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Tuesday, 11 March 2014

Foundlings and Orphans

One of the most famous children’s charities was the Foundling Hospital for unwanted and abandoned infants, founded in 1741 by Captain Thomas Coram. The first premises used by the hospital were some houses in Hatton Garden; later a grand new building was erected near Gray’s Inn. William Hogarth was one of the hospital’s patrons; later famous philanthropist Sir Thomas Bernard was a member of the hospital committee.
When mothers gave their unwanted baby to the hospital, they left a small token to help identify their child in case they ever wanted to reclaim it (only a tiny number ever did).  A silk purse, a coin, and even a lottery ticket were some of the items deposited (John Brownlow, Memoranda, or Chronicles of the Foundling Hospital, Sampson Low, 1847). 
Many charities like the Foundling Hospital, the Female Orphan Asylum at Lambeth (founded by John Fielding in 1758), and the Edinburgh Orphan School, apprenticed out the children in their care when they were old enough.
Some charities specialised in caring for the children of soldiers or seamen, like the Royal Hospital Schools at Greenwich, the ‘cradle of the navy’, founded in 1715. However it was not until 1783 that a special school-room and dormitories for 200 children were built inside the Royal Greenwich Hospital. In 1821 the Royal Hospital Schools merged with the Royal Naval Asylum for naval seamen’s orphans (founded in Paddington in 1798).  The schoolboys in the Hospital moved to the Queen’s House at Greenwich (where the Asylum had moved in 1818). If your ancestor was cared for by one of these institutions, my book Tracing Your Ancestors' Childhood has more information on archives and the types of records available.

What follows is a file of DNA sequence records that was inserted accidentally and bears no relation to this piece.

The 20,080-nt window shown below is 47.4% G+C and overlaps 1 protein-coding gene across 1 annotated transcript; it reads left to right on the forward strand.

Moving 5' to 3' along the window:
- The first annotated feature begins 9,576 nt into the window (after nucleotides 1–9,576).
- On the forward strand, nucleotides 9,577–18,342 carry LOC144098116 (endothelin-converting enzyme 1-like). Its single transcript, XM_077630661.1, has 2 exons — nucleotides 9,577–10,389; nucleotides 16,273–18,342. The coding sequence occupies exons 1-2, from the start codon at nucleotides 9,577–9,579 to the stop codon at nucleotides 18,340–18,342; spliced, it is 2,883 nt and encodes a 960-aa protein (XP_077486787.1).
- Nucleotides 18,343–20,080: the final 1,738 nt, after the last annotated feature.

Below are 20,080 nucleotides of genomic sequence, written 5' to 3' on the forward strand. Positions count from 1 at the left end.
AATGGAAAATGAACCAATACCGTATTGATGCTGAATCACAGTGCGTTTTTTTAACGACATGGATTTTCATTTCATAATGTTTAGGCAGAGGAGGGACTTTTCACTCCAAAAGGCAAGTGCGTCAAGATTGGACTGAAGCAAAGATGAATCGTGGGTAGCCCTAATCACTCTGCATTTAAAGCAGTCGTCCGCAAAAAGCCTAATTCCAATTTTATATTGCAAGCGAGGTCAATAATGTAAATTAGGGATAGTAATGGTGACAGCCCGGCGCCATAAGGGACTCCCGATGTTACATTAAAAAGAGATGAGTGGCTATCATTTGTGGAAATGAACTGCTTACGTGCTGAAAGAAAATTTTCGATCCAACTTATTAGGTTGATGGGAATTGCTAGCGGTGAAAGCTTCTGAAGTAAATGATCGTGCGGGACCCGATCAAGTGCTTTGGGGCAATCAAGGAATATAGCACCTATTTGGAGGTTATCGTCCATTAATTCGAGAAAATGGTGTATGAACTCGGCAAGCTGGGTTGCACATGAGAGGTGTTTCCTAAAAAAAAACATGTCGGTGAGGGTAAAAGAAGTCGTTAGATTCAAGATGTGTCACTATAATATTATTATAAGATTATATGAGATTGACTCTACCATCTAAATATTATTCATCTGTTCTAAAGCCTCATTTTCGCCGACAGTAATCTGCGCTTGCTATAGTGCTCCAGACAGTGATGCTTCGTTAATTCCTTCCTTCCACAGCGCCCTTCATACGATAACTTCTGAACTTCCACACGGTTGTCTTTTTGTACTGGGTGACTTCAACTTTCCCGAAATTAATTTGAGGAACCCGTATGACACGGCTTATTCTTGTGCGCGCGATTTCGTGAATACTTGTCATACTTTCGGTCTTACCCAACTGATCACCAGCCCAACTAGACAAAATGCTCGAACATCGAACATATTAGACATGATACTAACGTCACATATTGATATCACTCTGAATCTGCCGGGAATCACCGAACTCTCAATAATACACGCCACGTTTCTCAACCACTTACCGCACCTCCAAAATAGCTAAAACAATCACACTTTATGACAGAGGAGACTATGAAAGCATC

Despite the work of charities like these, during the nineteenth century cities like London had ever-growing numbers of orphaned, destitute and criminal children and in my next blog post I’ll be discussing the way that the Victorians tackled these problems.

Images from the author’s collection:
Captain Thomas Coram. Hogarth’s Complete Works, Third Series. Chatto & Windus, 1874.
Orphan School, Edinburgh, Views of Edinburgh and Its Vicinity, 1819.
Royal Naval Schools, Greenwich:  ‘the cradle of the navy’. Old and New London Vol. VI, (Cassell, Petter & Galpin, c. 1895).


SueL said...

I was so pleased to see that you included a link to the Threads of Feeling online exhibition in this post. The Foundling Hospital's original exhibition was informative and moving and the online version shows the colours and textures of the materials so clearly. Most importantly as an online exhibition it can be viewed again and again.

Sue Wilkes said...

I find these tokens infinitely moving - I would love to visit the Foundling Museum in person some time.